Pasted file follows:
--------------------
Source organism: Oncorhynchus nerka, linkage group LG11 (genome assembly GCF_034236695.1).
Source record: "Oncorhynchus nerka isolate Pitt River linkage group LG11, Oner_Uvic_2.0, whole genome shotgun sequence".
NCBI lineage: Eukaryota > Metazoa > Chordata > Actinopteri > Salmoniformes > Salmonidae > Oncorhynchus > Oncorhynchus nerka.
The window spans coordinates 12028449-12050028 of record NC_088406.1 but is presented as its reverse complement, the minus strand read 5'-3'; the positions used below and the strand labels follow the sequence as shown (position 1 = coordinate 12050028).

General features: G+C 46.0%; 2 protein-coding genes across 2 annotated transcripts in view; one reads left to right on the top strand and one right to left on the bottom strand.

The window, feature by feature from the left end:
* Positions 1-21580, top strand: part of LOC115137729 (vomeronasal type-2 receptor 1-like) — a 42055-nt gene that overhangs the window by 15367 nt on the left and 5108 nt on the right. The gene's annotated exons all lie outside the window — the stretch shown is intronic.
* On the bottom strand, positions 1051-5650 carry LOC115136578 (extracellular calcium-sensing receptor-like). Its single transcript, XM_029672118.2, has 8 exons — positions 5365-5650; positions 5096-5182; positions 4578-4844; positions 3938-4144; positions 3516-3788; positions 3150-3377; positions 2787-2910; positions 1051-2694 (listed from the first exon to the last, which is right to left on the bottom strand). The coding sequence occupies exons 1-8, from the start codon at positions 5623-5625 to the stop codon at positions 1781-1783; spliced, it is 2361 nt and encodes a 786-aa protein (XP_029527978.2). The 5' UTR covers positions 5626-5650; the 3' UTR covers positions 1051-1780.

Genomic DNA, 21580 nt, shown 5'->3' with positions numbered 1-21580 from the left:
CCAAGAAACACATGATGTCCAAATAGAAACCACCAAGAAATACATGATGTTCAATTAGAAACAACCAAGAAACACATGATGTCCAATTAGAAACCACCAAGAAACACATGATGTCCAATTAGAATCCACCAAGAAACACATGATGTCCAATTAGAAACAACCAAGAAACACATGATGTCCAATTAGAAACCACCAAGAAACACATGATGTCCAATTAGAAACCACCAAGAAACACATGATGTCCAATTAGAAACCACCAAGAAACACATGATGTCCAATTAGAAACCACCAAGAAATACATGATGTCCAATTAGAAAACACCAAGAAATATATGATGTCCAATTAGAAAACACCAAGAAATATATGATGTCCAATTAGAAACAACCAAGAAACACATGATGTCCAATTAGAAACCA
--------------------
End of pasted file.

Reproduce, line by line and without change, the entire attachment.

Source organism: Oncorhynchus nerka, linkage group LG11 (genome assembly GCF_034236695.1).
Source record: "Oncorhynchus nerka isolate Pitt River linkage group LG11, Oner_Uvic_2.0, whole genome shotgun sequence".
NCBI lineage: Eukaryota > Metazoa > Chordata > Actinopteri > Salmoniformes > Salmonidae > Oncorhynchus > Oncorhynchus nerka.
The window spans coordinates 12028449-12050028 of record NC_088406.1 but is presented as its reverse complement, the minus strand read 5'-3'; the positions used below and the strand labels follow the sequence as shown (position 1 = coordinate 12050028).

General features: G+C 46.0%; 2 protein-coding genes across 2 annotated transcripts in view; one reads left to right on the top strand and one right to left on the bottom strand.

The window, feature by feature from the left end:
* Positions 1-21580, top strand: part of LOC115137729 (vomeronasal type-2 receptor 1-like) — a 42055-nt gene that overhangs the window by 15367 nt on the left and 5108 nt on the right. The gene's annotated exons all lie outside the window — the stretch shown is intronic.
* On the bottom strand, positions 1051-5650 carry LOC115136578 (extracellular calcium-sensing receptor-like). Its single transcript, XM_029672118.2, has 8 exons — positions 5365-5650; positions 5096-5182; positions 4578-4844; positions 3938-4144; positions 3516-3788; positions 3150-3377; positions 2787-2910; positions 1051-2694 (listed from the first exon to the last, which is right to left on the bottom strand). The coding sequence occupies exons 1-8, from the start codon at positions 5623-5625 to the stop codon at positions 1781-1783; spliced, it is 2361 nt and encodes a 786-aa protein (XP_029527978.2). The 5' UTR covers positions 5626-5650; the 3' UTR covers positions 1051-1780.

Genomic DNA, 21580 nt, shown 5'->3' with positions numbered 1-21580 from the left:
CCAAGAAACACATGATGTCCAAATAGAAACCACCAAGAAATACATGATGTTCAATTAGAAACAACCAAGAAACACATGATGTCCAATTAGAAACCACCAAGAAACACATGATGTCCAATTAGAATCCACCAAGAAACACATGATGTCCAATTAGAAACAACCAAGAAACACATGATGTCCAATTAGAAACCACCAAGAAACACATGATGTCCAATTAGAAACCACCAAGAAACACATGATGTCCAATTAGAAACCACCAAGAAACACATGATGTCCAATTAGAAACCACCAAGAAATACATGATGTCCAATTAGAAAACACCAAGAAATATATGATGTCCAATTAGAAAACACCAAGAAATATATGATGTCCAATTAGAAACAACCAAGAAACACATGATGTCCAATTAGAAACCA